17. Synthesis and cholinesterase inhibition of cativic acid derivatives.

    PubMed

    Alza, Natalia P; Richmond, Victoria; Baier, Carlos J; Freire, Eleonora; Baggio, Ricardo; Murray, Ana Paula

    2014-08-01

    Alzheimer's disease (AD) is a neurodegenerative disorder associated with memory impairment and cognitive deficit. Most of the drugs currently available for the treatment of AD are acetylcholinesterase (AChE) inhibitors. In a preliminary study, significant AChE inhibition was observed for the ethanolic extract of Grindelia ventanensis (IC??=0.79 mg/mL). This result prompted us to isolate the active constituent, a normal labdane diterpenoid identified as 17-hydroxycativic acid (1), through a bioassay guided fractionation. Taking into account that 1 showed moderate inhibition of AChE (IC??=21.1 ?M), selectivity over butyrylcholinesterase (BChE) (IC??=171.1 ?M) and that it was easily obtained from the plant extract in a very good yield (0.15% w/w), we decided to prepare semisynthetic derivatives of this natural diterpenoid through simple structural modifications. A set of twenty new cativic acid derivatives (3-6) was prepared from 1 through transformations on the carboxylic group at C-15, introducing a C2-C6 linker and a tertiary amine group. They were tested for their inhibitory activity against AChE and BChE and some structure-activity relationships were outlined. The most active derivative was compound 3c, with an IC?? value of 3.2 ?M for AChE. Enzyme kinetic studies and docking modeling revealed that this inhibitor targeted both the catalytic active site and the peripheral anionic site of this enzyme. Furthermore, 3c showed significant inhibition of AChE activity in SH-SY5Y human neuroblastoma cells, and was non-cytotoxic. PMID:25017625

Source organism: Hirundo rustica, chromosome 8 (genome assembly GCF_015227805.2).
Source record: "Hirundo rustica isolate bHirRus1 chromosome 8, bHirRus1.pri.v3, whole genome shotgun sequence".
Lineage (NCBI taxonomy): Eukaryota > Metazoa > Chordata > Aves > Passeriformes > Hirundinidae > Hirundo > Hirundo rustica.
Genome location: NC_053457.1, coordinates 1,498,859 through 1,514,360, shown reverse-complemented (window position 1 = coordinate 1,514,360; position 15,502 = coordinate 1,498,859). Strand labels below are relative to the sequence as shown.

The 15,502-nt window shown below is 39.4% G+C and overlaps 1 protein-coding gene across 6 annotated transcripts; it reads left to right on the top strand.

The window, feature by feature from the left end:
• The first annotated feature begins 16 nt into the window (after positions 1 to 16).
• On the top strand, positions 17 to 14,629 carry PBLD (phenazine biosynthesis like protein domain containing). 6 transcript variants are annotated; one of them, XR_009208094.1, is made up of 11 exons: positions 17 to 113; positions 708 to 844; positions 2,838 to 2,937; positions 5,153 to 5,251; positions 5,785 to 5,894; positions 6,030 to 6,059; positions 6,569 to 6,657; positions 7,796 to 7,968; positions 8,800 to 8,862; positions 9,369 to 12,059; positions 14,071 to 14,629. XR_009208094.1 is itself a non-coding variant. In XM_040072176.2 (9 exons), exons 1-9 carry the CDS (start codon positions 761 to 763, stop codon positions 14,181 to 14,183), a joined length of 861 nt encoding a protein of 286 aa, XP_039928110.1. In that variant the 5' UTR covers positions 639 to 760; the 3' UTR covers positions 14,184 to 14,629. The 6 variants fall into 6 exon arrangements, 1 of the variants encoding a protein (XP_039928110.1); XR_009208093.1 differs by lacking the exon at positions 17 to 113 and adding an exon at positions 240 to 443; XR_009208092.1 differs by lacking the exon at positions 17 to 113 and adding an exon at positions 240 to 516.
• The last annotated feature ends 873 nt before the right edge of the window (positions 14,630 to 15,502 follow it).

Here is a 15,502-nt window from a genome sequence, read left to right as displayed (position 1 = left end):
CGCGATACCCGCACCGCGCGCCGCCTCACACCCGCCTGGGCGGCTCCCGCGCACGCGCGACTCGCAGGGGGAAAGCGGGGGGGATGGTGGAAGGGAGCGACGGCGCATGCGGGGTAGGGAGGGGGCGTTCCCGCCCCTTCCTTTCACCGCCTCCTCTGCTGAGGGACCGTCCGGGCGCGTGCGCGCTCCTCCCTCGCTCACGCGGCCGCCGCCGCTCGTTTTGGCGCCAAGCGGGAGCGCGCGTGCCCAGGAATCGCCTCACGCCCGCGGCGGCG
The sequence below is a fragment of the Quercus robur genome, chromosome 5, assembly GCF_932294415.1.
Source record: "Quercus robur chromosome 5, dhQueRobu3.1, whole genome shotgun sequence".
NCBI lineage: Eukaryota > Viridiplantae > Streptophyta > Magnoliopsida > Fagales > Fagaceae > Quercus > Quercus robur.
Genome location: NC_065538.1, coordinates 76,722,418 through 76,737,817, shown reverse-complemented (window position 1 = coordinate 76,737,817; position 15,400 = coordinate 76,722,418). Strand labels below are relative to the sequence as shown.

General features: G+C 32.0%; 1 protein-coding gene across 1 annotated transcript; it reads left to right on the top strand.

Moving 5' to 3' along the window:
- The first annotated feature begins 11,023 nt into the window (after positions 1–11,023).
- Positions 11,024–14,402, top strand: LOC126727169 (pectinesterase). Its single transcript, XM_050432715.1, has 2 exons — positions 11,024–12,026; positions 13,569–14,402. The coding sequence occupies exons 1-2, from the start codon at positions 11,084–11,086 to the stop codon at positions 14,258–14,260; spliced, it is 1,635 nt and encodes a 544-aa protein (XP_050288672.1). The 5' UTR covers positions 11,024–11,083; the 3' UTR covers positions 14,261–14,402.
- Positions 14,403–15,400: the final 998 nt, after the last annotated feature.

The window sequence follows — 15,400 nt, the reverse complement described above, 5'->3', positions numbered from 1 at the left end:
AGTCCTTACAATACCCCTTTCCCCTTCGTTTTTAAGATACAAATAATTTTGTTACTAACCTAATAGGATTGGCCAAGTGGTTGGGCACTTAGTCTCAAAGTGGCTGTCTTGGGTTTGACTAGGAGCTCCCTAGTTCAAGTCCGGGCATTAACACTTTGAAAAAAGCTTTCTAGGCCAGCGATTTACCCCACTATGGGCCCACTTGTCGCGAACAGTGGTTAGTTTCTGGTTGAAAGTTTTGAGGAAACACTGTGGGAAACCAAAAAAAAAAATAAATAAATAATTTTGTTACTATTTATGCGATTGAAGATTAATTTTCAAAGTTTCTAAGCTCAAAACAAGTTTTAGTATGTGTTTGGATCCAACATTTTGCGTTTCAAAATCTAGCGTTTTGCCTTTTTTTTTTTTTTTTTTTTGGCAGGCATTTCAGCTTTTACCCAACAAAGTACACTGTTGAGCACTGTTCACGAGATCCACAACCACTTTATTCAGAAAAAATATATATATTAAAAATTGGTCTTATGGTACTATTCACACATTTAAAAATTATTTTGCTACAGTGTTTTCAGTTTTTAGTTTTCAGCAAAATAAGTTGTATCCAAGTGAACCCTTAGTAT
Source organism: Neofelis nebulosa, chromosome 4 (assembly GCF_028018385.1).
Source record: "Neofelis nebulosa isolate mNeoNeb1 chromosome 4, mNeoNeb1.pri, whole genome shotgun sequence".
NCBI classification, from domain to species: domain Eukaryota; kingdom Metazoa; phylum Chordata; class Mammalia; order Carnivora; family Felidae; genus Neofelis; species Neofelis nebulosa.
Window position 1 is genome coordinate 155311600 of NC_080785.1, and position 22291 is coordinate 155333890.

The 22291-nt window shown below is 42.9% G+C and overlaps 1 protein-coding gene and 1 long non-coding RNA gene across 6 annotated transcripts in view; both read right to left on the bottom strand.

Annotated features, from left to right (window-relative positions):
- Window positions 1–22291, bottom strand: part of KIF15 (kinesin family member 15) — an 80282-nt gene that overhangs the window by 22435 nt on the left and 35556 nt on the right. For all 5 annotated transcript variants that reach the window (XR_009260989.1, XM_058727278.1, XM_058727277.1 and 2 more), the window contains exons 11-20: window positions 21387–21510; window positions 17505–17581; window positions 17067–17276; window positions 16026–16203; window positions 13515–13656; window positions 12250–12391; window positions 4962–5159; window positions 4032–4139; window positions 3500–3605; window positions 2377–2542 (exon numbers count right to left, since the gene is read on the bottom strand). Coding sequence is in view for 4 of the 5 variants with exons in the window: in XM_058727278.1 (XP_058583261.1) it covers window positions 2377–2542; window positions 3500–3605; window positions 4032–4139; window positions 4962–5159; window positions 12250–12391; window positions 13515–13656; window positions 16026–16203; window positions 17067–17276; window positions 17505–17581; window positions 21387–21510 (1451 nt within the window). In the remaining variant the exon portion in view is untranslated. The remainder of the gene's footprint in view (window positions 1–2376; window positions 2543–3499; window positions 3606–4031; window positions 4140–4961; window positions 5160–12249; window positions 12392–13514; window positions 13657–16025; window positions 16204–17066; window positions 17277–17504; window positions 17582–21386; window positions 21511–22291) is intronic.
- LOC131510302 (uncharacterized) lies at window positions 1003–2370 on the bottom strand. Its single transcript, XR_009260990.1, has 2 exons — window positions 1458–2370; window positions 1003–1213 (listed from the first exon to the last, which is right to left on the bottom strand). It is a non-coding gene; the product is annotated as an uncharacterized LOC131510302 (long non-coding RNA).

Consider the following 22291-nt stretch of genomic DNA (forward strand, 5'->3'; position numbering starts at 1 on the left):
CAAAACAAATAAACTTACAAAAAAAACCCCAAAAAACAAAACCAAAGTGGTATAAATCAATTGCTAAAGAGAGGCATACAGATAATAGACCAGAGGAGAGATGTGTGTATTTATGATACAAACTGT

18. Boric acid inhibits embryonic histone deacetylases: A suggested mechanism to explain boric acid-related teratogenicity

    SciTech Connect

    Di Renzo, Francesca [Department of Biology, University of Milan, Via Celoria, 26. 20133 Milan (Italy); Cappelletti, Graziella [Department of Biology, University of Milan, Via Celoria, 26. 20133 Milan (Italy); Broccia, Maria L. [Department of Biology, University of Milan, Via Celoria, 26. 20133 Milan (Italy); Giavini, Erminio [Department of Biology, University of Milan, Via Celoria, 26. 20133 Milan (Italy); Menegola, Elena [Department of Biology, University of Milan, Via Celoria, 26. 20133 Milan (Italy)]. E-mail: elena.menegola@unimi.it

    2007-04-15